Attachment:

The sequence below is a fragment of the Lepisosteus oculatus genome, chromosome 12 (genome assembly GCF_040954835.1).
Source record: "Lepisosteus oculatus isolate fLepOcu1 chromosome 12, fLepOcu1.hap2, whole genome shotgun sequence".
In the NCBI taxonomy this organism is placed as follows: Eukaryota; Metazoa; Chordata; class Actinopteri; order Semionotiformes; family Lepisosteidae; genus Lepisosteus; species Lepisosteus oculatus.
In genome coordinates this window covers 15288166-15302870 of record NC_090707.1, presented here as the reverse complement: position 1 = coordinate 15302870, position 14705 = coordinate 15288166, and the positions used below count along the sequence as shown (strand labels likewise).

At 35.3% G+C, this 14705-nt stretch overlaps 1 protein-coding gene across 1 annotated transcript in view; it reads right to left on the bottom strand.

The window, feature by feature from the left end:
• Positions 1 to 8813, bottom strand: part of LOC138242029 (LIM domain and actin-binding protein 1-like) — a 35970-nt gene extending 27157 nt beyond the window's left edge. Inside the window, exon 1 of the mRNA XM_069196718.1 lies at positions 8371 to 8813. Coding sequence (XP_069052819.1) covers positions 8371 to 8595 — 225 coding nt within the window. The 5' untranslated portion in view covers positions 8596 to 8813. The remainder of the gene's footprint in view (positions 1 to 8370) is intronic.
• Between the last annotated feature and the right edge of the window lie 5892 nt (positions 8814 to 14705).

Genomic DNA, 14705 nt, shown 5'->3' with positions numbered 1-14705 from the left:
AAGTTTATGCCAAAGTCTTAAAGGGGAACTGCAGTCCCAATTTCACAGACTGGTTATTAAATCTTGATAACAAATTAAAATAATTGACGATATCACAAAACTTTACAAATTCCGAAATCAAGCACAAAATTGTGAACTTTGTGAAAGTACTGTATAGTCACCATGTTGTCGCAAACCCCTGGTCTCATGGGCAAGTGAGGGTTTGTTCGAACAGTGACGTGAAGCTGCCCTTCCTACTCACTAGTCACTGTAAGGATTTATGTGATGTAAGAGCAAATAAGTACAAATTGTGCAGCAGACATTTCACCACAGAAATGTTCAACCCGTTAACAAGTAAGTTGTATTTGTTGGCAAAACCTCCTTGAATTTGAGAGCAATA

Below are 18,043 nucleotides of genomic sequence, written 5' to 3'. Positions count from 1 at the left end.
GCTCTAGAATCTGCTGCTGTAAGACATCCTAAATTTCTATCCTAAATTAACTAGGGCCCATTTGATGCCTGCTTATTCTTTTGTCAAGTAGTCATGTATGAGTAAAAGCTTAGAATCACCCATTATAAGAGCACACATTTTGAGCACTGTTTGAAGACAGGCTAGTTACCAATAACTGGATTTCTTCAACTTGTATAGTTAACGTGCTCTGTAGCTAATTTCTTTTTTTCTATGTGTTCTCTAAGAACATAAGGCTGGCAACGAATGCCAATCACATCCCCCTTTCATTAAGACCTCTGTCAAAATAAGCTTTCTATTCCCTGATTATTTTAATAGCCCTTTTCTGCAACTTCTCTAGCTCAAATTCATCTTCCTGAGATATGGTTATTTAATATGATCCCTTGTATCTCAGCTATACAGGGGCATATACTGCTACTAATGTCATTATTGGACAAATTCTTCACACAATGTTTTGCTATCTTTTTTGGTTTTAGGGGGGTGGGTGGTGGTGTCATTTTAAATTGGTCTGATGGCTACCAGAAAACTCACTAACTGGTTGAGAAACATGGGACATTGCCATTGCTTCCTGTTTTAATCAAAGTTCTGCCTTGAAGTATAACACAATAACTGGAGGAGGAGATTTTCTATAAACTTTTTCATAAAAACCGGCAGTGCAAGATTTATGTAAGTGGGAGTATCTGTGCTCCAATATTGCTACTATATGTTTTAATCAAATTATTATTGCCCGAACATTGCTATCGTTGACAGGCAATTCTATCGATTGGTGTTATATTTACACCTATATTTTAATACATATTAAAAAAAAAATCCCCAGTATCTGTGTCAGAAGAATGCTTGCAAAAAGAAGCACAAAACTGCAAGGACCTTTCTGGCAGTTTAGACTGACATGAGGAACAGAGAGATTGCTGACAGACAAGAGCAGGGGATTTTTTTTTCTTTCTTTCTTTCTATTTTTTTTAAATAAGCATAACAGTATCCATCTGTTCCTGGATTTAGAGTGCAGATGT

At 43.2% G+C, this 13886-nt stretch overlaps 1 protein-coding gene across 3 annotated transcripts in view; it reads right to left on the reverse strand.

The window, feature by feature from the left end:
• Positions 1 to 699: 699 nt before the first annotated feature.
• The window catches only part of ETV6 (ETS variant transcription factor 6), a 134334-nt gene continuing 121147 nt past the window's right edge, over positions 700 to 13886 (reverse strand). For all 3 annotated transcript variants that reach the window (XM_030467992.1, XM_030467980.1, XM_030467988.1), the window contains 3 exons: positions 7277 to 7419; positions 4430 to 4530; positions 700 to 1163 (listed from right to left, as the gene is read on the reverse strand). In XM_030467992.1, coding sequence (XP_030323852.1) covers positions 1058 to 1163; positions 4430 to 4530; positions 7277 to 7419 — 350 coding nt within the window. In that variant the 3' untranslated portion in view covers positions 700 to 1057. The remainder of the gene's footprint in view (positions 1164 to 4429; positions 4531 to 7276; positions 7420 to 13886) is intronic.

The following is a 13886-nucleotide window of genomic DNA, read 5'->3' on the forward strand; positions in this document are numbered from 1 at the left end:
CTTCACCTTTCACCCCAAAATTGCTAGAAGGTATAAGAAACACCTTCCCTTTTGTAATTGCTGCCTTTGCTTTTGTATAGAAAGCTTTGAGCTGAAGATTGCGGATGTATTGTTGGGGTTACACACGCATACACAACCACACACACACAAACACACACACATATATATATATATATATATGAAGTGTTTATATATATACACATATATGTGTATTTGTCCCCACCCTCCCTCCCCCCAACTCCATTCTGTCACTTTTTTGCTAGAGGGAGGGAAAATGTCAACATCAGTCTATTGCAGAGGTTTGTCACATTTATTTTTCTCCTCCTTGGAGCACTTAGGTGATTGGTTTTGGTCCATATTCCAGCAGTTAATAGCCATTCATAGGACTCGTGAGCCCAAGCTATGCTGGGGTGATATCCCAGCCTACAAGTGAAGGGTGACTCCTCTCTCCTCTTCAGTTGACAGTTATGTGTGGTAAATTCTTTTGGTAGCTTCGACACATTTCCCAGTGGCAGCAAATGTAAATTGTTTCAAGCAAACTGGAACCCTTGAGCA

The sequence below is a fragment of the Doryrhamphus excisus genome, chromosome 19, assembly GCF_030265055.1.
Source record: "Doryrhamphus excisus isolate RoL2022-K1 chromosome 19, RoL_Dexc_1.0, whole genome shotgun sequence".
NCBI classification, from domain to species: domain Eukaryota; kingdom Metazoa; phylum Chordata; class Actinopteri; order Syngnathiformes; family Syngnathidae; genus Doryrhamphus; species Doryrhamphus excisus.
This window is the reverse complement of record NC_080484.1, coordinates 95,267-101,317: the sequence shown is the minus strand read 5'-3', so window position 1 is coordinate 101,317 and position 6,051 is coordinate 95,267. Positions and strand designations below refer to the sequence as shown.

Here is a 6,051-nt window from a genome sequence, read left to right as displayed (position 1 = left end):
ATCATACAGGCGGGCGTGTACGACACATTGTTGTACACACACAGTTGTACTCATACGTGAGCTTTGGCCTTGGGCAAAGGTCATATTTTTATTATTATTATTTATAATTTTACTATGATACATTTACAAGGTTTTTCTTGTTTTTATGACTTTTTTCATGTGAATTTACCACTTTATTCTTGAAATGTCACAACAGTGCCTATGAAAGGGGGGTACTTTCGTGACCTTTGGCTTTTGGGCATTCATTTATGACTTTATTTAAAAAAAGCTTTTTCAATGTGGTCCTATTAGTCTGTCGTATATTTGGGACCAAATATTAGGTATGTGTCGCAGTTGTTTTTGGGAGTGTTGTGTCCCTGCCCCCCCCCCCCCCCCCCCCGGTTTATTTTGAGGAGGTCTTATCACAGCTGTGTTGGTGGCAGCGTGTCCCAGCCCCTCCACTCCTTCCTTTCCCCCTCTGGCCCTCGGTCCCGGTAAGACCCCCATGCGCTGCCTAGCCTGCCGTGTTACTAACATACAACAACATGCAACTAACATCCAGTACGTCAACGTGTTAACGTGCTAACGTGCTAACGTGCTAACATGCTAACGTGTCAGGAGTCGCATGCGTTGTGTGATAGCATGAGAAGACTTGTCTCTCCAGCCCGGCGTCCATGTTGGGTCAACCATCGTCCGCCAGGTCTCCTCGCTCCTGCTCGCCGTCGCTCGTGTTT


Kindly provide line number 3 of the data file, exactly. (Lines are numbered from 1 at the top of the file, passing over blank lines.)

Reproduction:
In the NCBI taxonomy this organism is placed as follows: Eukaryota; Metazoa; Chordata; class Actinopteri; order Semionotiformes; family Lepisosteidae; genus Lepisosteus; species Lepisosteus oculatus.